An increase in low density lipoproteins favors insulin resistance
A study led by the University of Barcelona has proved that low-density proteins (VLDL) can worsen insulin resistance, a disease that favours the development of type 2 diabetes. According to the researchers, these results, obtained in mice, point that the increase of VLDL, the particles that carry lipids such as triglycerides in the blood, can benefit insulin resistance, thereby increasing the risk of this type of diabetes. The study was published in the scientific journal Diabetologia.
Insulin is a hormone secreted by the pancreas that transports glucose into cells. Insulin resistance is the condition in which normal amounts of insulin are not enough to fulfil their role. This situation can cause type 2 diabetes, which, if not properly controlled, can cause problems in the blood circulation, heart, eyes, kidneys and other organs.
The study was conducted with mice muscle cells, which use more glucose as a response to insulin, and check the impact of the VLDL increase on insulin resistance. "We knew insulin resistance causes atherogenic dyslipidaemia, caused by an increase of VLDL, and therefore triglycerides, which ends up causing a decrease of HDL cholesterol and of the smallest and most dense LDL cholesterol particles which are related to an increase of the risk of suffering from a cardiovascular disease. However, the effect of VLDL on insulin resistance was unknown," says Manuel Vázquez Carrera.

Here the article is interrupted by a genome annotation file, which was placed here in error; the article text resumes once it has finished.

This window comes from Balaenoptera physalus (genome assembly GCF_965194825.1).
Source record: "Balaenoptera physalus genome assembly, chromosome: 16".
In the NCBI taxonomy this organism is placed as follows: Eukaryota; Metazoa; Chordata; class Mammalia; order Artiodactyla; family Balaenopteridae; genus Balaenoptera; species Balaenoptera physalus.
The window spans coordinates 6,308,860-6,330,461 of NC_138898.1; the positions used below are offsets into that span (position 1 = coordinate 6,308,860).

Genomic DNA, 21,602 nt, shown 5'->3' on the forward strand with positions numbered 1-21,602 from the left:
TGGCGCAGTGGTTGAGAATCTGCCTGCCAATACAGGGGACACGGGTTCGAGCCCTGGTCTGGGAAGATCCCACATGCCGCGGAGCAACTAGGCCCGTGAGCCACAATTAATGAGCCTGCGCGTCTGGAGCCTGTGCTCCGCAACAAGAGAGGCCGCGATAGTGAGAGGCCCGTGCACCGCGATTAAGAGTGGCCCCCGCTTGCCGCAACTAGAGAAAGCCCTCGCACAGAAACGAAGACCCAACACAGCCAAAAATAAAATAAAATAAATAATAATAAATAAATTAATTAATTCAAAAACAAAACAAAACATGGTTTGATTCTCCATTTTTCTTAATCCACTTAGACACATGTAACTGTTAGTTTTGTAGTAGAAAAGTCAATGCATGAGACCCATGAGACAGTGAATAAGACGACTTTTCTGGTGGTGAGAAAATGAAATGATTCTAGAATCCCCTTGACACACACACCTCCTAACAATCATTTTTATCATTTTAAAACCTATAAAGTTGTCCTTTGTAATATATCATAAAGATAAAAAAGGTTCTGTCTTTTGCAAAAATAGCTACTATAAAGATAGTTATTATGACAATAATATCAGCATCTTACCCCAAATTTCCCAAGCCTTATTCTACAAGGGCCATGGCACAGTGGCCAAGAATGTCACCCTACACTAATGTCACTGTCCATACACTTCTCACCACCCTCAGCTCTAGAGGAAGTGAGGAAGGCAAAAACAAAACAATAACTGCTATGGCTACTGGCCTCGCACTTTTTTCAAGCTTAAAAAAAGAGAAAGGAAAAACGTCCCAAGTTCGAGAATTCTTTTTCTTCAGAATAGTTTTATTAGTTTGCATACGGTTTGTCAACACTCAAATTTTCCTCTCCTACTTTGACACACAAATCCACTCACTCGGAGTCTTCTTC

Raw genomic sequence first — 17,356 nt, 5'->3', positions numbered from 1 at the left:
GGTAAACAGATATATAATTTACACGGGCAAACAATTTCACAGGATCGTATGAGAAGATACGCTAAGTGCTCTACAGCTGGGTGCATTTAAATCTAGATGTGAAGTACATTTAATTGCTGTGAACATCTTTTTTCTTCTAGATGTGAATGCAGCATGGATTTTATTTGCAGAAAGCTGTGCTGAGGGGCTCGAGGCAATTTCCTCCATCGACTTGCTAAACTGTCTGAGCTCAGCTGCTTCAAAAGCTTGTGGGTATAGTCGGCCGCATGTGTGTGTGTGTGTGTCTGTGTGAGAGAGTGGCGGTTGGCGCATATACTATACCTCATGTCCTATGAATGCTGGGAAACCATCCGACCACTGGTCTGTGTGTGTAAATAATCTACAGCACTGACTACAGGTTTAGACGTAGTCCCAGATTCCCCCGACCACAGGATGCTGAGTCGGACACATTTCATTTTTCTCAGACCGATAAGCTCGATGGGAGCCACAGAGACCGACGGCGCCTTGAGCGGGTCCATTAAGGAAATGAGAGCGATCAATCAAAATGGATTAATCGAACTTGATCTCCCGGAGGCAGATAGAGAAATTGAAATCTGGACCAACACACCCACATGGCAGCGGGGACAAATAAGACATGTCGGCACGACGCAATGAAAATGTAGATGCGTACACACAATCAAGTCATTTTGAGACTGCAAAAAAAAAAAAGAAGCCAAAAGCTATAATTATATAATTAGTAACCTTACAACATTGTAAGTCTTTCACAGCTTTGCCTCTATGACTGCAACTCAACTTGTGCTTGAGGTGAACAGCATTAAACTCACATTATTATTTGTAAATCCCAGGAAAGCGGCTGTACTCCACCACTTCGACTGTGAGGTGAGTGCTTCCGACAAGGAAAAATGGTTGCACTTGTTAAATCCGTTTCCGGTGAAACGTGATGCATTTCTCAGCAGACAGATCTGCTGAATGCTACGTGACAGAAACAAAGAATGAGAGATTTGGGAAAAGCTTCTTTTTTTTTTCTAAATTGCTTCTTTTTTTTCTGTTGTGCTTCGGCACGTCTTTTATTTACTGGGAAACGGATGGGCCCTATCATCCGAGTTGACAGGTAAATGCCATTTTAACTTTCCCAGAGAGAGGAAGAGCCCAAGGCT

Results show that VLDL can cause insulin resistance, which precedes and predicts the development of type 2 diabetes. "These lipoproteins induce endoplasmic reticulum stress, which favours inflammation and insulin resistance. We proved that the VLDL compound which favours these processes would be an apolipoprotein part of the VLDLs, the apo CIII," says the researcher.
According to the researchers, this study shows the need to pay more attention to the increase of triglycerides in patients with diabetes, and it opens the door to designing more aggressive treatments in order to reduce those. "Given the situation that these results seem to pinpoint that triglycerides are another factor leading to insulin resistance and type 2 diabetes, a better control of VLDL-triglycerides could be a proper therapy to reduce the risk of suffering from this disease" says Manuel Vázquez.
"The next goal for the group is to prove in patients that this strategy which aims to reduce aggressively the triglycerides can delay or prevent the development of insulin resistance and type 2 diabetes," says the researcher.